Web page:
It has been dubbed the "Umbrella Revolution." But that isn't the only symbol to come out of Hong Kong's pro-democracy protests.
Local artist Kacey Wong also explains the meaning of the yellow ribbons and numbers spotted on signs.
He believes there is a lot at stake during this demonstration for universal suffrage.
"Right now I can see this war on culture. The winners will get to keep their way of life and their culture. And if you lose in this war, we have to fall back," Wong says. "We don’t want to fall back into the chaos that we read in the news from mainland China. I think it is time for mainland government officials to learn that if they want to join the international community, they have to behave in a civilized way. And this is a golden opportunity."
Forget what you know about conventional printing – and start thinking three-dimensionally.
3D printing – once considered niche – is now becoming more mainstream. UPS, for example, just expanded its 3D printing services to locations across the United States to keep up with demand.
But Bre Pettis and the folks at Stratasys are working to bring 3D printing to your home.
Pettis is the co-founder of Makerbot, the company that pioneered 3D printers for consumers. Now at Makerbot’s parent company, he’s part of an innovation workshop called Bold Machines.
“We’re exploring the frontier of what’s possible,” Pettis says. “Imagine Iron Man’s workshop. We’ve got all the 3D printers in the Stratasys lineup – from Makerbots to wax printers – that make wax 3D models that you can then take into a foundry and make beautiful customized jewelry.”
So how does it work? FULL POST
Life on the International Space Station may never be the same. The crew is now unpacking the latest cargo delivery, which includes the station's first-ever 3D printer.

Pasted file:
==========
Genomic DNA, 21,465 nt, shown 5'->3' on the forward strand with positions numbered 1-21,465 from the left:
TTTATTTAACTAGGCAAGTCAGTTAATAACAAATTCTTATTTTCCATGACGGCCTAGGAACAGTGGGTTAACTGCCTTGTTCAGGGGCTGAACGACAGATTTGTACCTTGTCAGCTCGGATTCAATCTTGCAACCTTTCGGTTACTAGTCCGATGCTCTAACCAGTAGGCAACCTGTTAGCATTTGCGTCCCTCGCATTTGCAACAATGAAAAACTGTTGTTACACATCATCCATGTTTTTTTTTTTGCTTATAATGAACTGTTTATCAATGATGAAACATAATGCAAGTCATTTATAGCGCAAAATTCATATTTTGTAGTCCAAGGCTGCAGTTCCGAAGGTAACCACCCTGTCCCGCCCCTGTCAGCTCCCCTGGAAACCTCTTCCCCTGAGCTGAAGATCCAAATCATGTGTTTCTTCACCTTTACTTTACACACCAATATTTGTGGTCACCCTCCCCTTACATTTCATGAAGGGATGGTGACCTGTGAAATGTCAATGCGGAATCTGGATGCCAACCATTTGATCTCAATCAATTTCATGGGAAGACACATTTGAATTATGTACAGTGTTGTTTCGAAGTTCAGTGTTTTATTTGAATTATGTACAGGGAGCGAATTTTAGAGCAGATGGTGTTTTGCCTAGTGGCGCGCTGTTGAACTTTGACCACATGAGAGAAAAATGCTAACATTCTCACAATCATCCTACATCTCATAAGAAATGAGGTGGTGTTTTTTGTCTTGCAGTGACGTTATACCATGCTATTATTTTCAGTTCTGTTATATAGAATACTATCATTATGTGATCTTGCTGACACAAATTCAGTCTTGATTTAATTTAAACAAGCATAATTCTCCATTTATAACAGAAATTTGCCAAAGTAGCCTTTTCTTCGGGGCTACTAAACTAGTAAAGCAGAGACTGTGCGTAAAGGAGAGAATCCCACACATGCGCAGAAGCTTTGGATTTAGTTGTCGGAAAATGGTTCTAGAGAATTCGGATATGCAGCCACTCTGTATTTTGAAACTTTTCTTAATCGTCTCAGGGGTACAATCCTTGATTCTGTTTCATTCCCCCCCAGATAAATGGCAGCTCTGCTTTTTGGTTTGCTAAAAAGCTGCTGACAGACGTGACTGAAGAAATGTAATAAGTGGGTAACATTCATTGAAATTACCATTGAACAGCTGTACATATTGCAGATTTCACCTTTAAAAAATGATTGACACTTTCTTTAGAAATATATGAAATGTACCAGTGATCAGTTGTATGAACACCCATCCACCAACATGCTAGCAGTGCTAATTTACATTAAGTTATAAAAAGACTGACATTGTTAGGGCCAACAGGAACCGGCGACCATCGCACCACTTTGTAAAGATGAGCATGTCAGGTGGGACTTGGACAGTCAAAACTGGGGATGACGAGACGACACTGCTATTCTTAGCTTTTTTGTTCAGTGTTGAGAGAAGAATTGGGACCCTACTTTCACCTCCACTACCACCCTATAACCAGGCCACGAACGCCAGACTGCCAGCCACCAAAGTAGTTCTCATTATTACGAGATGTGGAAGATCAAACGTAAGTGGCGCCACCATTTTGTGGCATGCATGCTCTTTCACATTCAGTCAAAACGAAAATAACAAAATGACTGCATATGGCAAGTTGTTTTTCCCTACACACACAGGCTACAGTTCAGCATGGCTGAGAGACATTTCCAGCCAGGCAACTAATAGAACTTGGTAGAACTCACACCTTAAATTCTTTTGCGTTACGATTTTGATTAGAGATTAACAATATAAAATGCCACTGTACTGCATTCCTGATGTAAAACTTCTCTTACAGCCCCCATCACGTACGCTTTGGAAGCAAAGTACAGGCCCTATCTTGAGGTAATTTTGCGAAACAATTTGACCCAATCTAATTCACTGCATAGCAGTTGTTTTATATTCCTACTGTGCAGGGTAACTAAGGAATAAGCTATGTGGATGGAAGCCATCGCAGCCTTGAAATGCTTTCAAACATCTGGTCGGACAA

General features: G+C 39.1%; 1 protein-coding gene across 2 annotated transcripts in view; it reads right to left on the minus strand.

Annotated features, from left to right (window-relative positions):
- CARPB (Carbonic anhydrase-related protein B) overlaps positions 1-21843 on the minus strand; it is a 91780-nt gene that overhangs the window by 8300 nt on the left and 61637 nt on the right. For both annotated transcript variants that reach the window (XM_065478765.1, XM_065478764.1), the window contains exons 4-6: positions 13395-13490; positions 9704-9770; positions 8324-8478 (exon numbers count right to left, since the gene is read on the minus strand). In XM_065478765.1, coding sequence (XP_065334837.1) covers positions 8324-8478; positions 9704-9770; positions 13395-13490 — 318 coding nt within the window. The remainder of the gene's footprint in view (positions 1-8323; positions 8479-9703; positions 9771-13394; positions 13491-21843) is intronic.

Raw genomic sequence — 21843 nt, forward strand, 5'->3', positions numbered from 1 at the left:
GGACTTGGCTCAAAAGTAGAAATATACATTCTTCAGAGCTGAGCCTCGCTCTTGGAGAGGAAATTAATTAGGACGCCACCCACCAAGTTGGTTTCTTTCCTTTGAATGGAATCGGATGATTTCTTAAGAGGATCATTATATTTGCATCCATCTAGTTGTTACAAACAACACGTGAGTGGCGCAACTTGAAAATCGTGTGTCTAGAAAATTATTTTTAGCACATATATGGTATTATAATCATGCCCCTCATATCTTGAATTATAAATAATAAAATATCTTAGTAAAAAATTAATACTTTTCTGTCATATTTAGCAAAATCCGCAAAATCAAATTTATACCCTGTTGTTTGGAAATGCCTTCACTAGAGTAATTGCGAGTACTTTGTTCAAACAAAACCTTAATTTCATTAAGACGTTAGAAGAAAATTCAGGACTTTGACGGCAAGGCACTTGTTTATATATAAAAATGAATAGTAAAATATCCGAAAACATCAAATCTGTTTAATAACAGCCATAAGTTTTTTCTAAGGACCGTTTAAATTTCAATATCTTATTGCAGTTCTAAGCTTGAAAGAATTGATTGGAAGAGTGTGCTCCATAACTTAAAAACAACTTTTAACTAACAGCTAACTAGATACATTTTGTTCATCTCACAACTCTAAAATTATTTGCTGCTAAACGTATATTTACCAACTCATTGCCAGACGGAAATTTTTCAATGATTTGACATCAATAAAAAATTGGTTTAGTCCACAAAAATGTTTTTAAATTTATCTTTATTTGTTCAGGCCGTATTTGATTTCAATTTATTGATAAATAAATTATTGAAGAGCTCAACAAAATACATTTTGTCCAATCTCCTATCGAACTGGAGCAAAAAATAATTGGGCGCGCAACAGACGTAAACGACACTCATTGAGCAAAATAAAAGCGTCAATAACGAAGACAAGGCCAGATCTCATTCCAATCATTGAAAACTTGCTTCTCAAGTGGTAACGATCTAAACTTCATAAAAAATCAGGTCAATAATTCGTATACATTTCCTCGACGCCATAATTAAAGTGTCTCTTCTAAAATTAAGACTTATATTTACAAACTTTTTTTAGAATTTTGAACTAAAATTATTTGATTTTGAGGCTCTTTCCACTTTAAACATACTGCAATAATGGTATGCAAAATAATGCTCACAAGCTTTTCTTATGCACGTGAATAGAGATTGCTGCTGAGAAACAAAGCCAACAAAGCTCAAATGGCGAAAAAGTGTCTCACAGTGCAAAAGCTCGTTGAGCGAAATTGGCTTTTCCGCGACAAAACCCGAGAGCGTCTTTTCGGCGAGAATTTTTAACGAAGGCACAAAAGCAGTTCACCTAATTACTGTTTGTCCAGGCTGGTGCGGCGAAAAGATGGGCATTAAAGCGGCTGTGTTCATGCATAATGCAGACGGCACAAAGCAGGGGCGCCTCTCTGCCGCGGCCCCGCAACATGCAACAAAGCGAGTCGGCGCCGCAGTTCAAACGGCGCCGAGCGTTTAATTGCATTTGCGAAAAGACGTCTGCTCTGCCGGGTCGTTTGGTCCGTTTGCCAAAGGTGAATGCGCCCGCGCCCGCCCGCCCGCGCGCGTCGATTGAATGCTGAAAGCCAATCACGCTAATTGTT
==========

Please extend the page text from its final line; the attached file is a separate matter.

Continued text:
"Having that on-demand capability is a real game-changer," says Niki Werkheiser, NASA's 3D Printing in Zero-G project manager.
Astronauts will test how the printer performs in microgravity. Samples will be brought back to Earth, to confirm that the technology works the same as on the ground.
If it's successful, the ISS crew will no longer have to rely on resupply missions to bring them the tools they need.
And down the line, a 3D printer would also be a key part of deep space exploration missions.
"We won't be able to launch every single thing that we might ever need with us," Werkheiser says. "So we'll have to have sustainable technologies that allow the astronauts to be able to adapt and use whatever resources are available to them for living and operations."
September 9th was one of the biggest days for Apple in years. They introduced two larger iPhones, a mobile payments system, and the long-awaited Apple Watch - the first major new product created without the input of the late Steve Jobs.
But are any of them new enough?
After all, the trend for larger phones was pioneered by their arch-rival, Samsung. Mobile payment systems have been around for some time now. And while everyone expected Apple to completely redefine what a smartwatch is... the Apple Watch appears to be just a better version of what's out there; an evolution of current smartwatches instead of a revolution.
So how did Apple do? The New Yorker's Nicholas Thompson gave his take to Kristie Lu Stout.